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A Determined Federal Reserve Prepares for Tightening Cycle

We anticipate continued Treasury yield curve flattening

Key Insights

  • The Fed is preparing to begin an aggressive tightening cycle, completing its pivot away from the ultra‑accommodative policy initiated in March 2020.
  • The Fed’s goal is relatively simple: actively tighten financial conditions to slow inflation.
  • We think that rate hikes will push short‑term Treasury yields higher, while moderating growth expectations will limit yield increases in longer maturities.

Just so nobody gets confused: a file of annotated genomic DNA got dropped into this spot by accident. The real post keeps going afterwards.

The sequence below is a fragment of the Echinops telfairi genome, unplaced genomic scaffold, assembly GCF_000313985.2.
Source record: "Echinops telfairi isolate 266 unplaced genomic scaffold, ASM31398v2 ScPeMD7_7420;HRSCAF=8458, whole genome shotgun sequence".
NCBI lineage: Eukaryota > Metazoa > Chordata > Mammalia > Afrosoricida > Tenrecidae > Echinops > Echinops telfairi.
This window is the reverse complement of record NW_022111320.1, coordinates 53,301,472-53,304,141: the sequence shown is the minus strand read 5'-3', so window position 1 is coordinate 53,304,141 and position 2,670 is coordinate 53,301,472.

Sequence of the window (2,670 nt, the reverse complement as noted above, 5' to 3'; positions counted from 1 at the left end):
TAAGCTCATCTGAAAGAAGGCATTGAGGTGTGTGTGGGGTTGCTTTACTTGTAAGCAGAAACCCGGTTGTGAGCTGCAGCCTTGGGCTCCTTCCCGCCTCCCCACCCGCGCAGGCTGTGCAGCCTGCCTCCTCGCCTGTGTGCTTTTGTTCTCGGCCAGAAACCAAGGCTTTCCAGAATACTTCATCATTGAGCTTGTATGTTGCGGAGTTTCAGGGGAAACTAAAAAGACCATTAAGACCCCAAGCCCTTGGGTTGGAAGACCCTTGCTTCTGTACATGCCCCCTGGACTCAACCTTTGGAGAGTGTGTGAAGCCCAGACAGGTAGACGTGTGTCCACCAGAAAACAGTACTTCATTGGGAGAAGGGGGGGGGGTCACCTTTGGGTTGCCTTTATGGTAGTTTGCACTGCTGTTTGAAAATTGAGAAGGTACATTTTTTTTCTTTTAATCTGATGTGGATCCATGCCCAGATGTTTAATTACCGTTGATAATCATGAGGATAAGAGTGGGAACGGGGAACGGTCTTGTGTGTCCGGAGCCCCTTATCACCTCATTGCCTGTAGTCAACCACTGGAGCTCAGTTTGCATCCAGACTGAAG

Amid some of the highest inflation readings since the early 1980s, the Federal Reserve is preparing to begin an aggressive tightening cycle in March, completing its pivot away from the ultra‑accommodative monetary policy initiated at the onset of the pandemic two years ago. The market has even begun to price some chance of starting with a hike of 50 basis points (bp)1 instead of a 25 bp move. While a 50 bp increase in March is not our base case, it is not out of the question. We expect this monetary policy transition to create volatility in financial markets, creating opportunities in mispriced fixed income securities.